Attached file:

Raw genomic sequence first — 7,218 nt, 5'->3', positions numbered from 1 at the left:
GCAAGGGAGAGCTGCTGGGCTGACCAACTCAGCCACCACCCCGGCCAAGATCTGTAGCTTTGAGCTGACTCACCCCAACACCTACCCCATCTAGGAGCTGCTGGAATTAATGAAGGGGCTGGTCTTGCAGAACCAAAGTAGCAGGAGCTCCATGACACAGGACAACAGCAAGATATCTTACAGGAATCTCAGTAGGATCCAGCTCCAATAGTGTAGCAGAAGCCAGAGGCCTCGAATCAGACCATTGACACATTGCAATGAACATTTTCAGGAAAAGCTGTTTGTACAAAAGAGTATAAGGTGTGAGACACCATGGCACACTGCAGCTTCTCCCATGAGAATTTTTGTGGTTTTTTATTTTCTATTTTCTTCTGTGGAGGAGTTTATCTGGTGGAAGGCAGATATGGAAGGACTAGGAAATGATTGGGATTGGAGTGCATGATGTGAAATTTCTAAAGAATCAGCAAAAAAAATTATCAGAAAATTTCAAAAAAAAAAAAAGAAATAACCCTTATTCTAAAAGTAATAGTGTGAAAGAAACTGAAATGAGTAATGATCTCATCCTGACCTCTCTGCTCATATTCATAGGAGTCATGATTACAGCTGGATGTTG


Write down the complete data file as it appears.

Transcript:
Raw genomic sequence first — 7,218 nt, 5'->3', positions numbered from 1 at the left:
GCAAGGGAGAGCTGCTGGGCTGACCAACTCAGCCACCACCCCGGCCAAGATCTGTAGCTTTGAGCTGACTCACCCCAACACCTACCCCATCTAGGAGCTGCTGGAATTAATGAAGGGGCTGGTCTTGCAGAACCAAAGTAGCAGGAGCTCCATGACACAGGACAACAGCAAGATATCTTACAGGAATCTCAGTAGGATCCAGCTCCAATAGTGTAGCAGAAGCCAGAGGCCTCGAATCAGACCATTGACACATTGCAATGAACATTTTCAGGAAAAGCTGTTTGTACAAAAGAGTATAAGGTGTGAGACACCATGGCACACTGCAGCTTCTCCCATGAGAATTTTTGTGGTTTTTTATTTTCTATTTTCTTCTGTGGAGGAGTTTATCTGGTGGAAGGCAGATATGGAAGGACTAGGAAATGATTGGGATTGGAGTGCATGATGTGAAATTTCTAAAGAATCAGCAAAAAAAATTATCAGAAAATTTCAAAAAAAAAAAAAGAAATAACCCTTATTCTAAAAGTAATAGTGTGAAAGAAACTGAAATGAGTAATGATCTCATCCTGACCTCTCTGCTCATATTCATAGGAGTCATGATTACAGCTGGATGTTG